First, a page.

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Phony StumbleUpon E-mails Used to Publicize Rogue Pharmacy Websites
*Spam Filter Service News for April 5, 2013

StumbleUpon, a discovery engine that catches web contents to its users are urged to be on the lookout for fake notification and bewared them about the changes made in their e-mail setting; published on February 4, 2013.

The phony e-mail say something like this: "This is an urgent note to let you alert about the changes we have done to the e-mail settings in your StumbleUpon account. We have made a group of new notification option that permits you to have more access over the kinds of e-mails you will receive from us."

These new notification options are not compatible with the old settings, so your setting has been reset. We are feeling sorry for any inconvenience, and want to confirm that we only send you the emails which are desirable for you.

Now what? To head over to your e-mail settings and update your preferences, kindly click here as we know what e-mails you'd like to receive from StumbleUpon.

As per the Dynamoo's Blog, the links in the e-mail points to one of many phony pharmacy websites.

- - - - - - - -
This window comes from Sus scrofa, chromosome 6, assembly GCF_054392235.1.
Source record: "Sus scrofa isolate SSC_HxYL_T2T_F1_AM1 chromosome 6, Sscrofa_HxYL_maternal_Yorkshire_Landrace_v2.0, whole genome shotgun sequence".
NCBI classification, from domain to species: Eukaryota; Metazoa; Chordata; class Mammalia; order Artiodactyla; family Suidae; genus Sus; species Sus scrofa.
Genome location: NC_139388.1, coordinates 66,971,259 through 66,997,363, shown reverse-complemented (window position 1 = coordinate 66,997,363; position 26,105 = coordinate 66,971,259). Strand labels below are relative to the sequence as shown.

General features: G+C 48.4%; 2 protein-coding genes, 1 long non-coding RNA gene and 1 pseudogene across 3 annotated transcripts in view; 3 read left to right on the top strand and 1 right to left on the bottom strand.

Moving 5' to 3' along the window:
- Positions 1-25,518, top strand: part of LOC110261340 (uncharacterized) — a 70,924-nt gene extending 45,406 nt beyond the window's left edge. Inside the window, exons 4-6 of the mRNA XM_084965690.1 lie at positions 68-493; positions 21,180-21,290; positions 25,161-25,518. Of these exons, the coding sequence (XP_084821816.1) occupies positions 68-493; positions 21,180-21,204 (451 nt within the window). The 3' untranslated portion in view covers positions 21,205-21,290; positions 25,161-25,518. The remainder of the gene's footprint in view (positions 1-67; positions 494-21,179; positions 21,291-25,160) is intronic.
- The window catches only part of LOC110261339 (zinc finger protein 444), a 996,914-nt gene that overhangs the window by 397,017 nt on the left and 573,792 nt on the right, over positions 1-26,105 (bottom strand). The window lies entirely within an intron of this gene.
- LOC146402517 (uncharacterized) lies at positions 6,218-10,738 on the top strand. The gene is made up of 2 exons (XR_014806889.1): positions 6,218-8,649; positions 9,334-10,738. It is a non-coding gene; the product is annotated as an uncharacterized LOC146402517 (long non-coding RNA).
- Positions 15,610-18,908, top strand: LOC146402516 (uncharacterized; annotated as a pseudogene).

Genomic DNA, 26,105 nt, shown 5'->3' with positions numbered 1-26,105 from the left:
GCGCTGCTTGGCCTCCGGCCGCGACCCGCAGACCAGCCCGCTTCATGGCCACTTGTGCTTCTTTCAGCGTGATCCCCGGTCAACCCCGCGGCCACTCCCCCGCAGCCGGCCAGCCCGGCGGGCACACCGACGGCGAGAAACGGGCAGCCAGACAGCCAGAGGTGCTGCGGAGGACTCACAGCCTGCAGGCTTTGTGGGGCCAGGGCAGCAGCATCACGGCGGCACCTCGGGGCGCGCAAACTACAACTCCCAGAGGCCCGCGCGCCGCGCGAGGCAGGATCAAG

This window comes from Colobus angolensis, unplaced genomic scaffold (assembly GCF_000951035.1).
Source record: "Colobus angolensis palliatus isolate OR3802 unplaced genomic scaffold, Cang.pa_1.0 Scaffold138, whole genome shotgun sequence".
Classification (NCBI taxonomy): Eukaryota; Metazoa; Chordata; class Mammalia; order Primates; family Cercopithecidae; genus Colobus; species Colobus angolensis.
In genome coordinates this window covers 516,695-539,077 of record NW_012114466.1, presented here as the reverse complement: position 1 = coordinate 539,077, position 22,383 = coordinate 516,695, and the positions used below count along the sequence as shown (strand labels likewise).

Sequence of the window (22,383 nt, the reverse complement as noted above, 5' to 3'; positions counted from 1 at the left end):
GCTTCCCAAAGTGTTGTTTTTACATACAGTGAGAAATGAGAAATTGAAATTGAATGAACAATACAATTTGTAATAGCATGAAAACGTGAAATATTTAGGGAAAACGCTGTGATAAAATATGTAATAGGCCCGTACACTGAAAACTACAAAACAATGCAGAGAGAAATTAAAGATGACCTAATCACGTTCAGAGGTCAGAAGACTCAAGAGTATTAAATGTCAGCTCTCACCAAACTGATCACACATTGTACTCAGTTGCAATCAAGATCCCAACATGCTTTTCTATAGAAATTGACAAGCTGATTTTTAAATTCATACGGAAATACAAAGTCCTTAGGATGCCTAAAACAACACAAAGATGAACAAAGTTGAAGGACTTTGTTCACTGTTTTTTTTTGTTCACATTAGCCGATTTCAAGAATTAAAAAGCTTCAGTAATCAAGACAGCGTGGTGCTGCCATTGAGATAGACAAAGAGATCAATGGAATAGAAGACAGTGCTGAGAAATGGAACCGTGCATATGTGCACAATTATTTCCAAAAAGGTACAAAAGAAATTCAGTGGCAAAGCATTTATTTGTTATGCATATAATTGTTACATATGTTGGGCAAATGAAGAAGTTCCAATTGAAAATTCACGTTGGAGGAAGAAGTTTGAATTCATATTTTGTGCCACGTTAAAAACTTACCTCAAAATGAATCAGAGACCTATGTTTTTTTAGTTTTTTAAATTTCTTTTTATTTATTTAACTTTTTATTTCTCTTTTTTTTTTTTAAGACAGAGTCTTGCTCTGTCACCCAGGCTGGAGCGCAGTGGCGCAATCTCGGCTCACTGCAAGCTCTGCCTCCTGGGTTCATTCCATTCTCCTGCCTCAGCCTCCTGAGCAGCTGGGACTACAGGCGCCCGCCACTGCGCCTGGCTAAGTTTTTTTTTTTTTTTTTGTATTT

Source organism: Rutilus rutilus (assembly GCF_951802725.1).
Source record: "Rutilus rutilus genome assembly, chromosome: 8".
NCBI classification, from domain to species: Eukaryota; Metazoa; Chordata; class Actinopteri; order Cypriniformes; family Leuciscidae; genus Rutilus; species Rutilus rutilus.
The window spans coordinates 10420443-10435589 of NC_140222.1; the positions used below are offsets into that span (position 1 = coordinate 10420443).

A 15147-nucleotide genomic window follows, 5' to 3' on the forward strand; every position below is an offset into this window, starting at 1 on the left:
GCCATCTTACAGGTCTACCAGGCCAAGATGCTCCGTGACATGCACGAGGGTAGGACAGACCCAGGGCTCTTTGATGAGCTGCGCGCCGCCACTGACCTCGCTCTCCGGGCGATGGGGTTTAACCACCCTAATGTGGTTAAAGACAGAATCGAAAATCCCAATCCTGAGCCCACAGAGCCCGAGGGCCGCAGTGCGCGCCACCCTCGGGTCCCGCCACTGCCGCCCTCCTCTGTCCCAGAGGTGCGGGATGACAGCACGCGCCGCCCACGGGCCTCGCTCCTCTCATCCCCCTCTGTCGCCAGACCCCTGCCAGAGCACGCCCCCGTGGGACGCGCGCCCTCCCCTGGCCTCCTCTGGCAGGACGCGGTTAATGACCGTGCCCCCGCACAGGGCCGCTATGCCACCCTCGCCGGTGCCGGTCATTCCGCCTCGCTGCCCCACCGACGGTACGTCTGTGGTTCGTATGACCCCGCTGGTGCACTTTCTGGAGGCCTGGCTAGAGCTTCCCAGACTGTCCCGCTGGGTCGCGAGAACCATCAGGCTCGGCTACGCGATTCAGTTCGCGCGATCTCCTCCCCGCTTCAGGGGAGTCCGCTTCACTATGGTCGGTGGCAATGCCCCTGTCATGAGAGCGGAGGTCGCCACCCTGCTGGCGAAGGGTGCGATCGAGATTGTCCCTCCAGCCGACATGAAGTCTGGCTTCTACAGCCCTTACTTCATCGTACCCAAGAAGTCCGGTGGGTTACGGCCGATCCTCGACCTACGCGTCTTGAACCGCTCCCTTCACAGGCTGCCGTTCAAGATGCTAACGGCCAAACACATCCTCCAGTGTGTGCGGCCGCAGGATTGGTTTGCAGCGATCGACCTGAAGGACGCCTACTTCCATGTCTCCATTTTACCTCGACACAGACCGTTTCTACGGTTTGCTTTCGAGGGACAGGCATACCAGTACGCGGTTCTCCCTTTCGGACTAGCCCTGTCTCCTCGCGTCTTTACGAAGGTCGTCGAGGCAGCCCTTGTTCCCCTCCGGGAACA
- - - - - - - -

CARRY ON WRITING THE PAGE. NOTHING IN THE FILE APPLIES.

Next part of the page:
Purchasing products from the fake pharmacy websites is not very wise. People purchasing medicine from these websites either has no knowledge of the original medicine neither the harmful effect of the substitute. And, as the medicine has not been advised by a doctor, it is liable to interfere with another medication that the recipients are taking. -That is if they really get the product they ordered at all.

Security analysts also commented that many websites use unsafe pages to advance credit card transactions, which might bring the credit card details at risk. Any unscrupulous outfit suitable to utilize such deliberately deceptive spam methods is not someone you desire for the trust regarding the credit card or other personal information.

In a nutshell, this is not the first time that fake notifications are leading users to rogue pharmacy websites. In March 2012, cybercriminals spamvertised a Google-themed e-mail campaign that attracts home and corporate PC users into clicking on phony link redirecting to pharmaceutical scams.

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